Please note that this class is cancelled until Messiah Night is resumed. We hope to regather before the end of Lent, April 1.
The Beatitudes and the Christian Life: The Virtues of Love
We are excited to welcome back Dr. Jim Childs to teach Wednesday nights, 6:30 PM on the Beatitudes. The Beatitudes are among Jesus’ best known sayings. They give shape to the witness of Christian love in a world of conflict and suffering. The topics of Dr. Childs classes will be. March 4: Formed by Love: The Beatitudes and the Sermon on the Mount (Mt. 5:1-12)
March 11: Poverty of Spirit (Mt. 5:3)
March 18: Solidarity in Suffering (Mt. 5:4)
March 25: Mercy and Peace (Mt. 5:7 & 5:9)
April 1: Courage (Mt. 5:8 & 5:10)Dr. Childs is the Joseph A. Sittler Professor Emeritus of Theology and Ethics at Trinity Lutheran Seminary and former Academic Dean. He is a faithful worshiper as well at Epiphany Lutheran Church, Pickerington. Be sure to make these weekly classes a part of your Lenten journey.
Wednesday, 7:30 PM, February 25, 2020
Begin the season of Lent with meaningful ritual that reminds us all of our reliance on God and God alone for our life and our salvation.
I had just gathered a group of girls to practice a praise dance for Sunday when they decided they’d walk to their friends’ house to recruit more dancers. “Okay, walk over together and come right back,” I told them. They ran away giggling.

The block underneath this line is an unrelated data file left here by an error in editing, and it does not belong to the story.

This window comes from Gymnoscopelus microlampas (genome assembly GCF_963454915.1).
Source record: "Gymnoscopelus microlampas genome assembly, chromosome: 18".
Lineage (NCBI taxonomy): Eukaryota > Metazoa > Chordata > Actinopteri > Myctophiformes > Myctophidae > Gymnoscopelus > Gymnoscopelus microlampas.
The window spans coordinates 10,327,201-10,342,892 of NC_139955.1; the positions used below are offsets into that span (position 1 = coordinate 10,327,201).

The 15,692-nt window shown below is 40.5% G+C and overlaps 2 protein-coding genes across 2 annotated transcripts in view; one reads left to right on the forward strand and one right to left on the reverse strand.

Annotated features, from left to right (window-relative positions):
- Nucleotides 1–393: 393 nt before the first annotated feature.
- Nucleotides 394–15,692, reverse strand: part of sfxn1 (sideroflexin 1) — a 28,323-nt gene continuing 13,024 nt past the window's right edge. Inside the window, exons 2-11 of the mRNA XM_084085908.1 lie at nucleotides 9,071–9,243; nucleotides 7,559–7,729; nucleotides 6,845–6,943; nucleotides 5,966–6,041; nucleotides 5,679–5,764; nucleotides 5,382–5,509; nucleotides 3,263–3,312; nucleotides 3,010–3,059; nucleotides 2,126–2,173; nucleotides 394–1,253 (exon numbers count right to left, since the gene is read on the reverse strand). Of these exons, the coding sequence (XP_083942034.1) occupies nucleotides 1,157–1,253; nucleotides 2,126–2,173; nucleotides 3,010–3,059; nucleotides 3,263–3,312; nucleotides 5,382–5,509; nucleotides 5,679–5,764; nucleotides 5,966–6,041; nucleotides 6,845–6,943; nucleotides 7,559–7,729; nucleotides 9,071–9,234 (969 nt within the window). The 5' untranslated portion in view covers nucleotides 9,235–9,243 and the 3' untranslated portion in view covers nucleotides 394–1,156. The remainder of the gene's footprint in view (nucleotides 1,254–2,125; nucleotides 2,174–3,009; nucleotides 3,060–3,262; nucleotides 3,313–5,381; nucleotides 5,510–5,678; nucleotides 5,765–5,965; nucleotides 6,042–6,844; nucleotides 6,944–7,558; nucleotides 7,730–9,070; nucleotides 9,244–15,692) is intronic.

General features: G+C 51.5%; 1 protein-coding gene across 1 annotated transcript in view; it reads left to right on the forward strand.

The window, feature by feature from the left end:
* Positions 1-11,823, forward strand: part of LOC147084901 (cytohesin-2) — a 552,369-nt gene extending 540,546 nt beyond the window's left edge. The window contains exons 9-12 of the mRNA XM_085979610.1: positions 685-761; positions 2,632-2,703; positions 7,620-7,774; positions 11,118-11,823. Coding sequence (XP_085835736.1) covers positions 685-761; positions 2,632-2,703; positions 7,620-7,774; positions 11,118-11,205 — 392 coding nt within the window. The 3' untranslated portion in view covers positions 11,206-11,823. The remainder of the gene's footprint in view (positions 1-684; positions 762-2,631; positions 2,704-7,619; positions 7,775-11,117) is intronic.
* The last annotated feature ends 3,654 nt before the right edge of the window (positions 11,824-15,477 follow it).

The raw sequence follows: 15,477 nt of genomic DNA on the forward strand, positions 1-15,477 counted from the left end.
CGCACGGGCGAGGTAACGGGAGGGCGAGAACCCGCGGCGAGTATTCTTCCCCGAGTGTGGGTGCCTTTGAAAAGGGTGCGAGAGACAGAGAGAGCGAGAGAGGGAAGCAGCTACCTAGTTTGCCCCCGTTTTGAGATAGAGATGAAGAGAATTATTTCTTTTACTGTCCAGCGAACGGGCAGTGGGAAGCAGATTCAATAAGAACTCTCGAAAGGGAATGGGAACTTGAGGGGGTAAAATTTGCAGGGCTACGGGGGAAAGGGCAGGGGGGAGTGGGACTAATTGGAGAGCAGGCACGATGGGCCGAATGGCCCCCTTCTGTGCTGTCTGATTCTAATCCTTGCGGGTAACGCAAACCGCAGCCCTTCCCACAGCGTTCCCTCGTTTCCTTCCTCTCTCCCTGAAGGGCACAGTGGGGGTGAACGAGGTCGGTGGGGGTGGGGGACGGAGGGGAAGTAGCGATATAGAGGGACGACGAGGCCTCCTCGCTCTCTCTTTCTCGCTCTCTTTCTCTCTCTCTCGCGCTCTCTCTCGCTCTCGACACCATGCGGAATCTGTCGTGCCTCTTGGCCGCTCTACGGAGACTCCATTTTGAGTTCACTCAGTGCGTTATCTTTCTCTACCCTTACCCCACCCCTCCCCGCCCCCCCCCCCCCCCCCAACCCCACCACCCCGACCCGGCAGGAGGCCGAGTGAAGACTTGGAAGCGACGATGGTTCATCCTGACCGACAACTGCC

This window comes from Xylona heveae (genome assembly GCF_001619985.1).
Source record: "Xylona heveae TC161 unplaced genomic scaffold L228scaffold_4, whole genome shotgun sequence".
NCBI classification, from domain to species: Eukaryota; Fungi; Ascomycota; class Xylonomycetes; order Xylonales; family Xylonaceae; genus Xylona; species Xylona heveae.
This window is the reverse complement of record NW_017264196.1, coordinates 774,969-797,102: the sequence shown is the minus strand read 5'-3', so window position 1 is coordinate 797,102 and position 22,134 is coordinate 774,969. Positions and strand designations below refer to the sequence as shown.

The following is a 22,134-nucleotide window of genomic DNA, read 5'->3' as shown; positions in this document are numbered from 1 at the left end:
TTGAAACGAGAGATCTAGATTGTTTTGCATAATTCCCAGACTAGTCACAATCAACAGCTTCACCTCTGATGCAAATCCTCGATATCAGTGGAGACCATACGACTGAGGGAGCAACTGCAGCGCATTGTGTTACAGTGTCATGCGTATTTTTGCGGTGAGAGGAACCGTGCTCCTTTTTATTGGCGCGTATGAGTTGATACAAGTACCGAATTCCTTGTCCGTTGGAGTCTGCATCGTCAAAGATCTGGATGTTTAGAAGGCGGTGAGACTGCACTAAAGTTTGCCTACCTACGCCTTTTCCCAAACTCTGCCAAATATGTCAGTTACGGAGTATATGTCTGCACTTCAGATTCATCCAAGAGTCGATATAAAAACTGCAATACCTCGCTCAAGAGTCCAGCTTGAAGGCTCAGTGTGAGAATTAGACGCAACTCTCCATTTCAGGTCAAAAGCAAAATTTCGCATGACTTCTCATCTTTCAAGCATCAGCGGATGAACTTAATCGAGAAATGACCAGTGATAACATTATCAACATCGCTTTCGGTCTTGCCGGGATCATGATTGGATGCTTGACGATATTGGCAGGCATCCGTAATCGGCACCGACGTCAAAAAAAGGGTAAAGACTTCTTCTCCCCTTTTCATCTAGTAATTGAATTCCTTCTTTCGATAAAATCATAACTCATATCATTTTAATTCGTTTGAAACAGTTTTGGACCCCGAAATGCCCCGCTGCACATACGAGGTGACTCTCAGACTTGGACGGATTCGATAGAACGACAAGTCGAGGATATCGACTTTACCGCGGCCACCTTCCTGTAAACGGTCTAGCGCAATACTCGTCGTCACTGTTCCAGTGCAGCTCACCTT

Just a couple minutes later I suddenly heard a series of “pop, pop, pop.” Gunshots. I ran outside wildly looking around, trying to guess which direction the sound came from. Was it a couple blocks away? It sounded further away, right? The girls walked west. Did it come from the west?
My heart was pounding, especially since this was a week after I’d had my own life threatened by bullets. There was nothing to do but walk back inside and wait for them to return. Except there was one other thing to do. I sat in the Sanctuary and I prayed. I heard the sound of ambulance sirens, and I prayed.
When the girls returned, safe and sound, breathless to tell me about the shots, I hugged each one of them. I got them into a circle. We held hands and prayed again. I thanked God that they were okay. I prayed for those who had been shot, and I prayed for the shooters. We said, “amen.”
And then we danced.
We all want safety. We need safety. We need to be safe in our homes. We need to be safe on bus stops and in grocery stores. We need to be safe in churches, mosques and synagogues.
“Those who live by the sword die by the sword,” Jesus says. A powerful statement that does not guarantee that those who don’t live by the sword don’t die by the sword. Jesus died by the “sword.” Early Christians died by the sword. Our safety is not guaranteed when we follow Christ. Our safety is not guaranteed as human beings in this world.
And yet we need safety – violations of our safety have lasting effects on us.
As people of faith, how do we respond to a world so broken that our safety is not certain?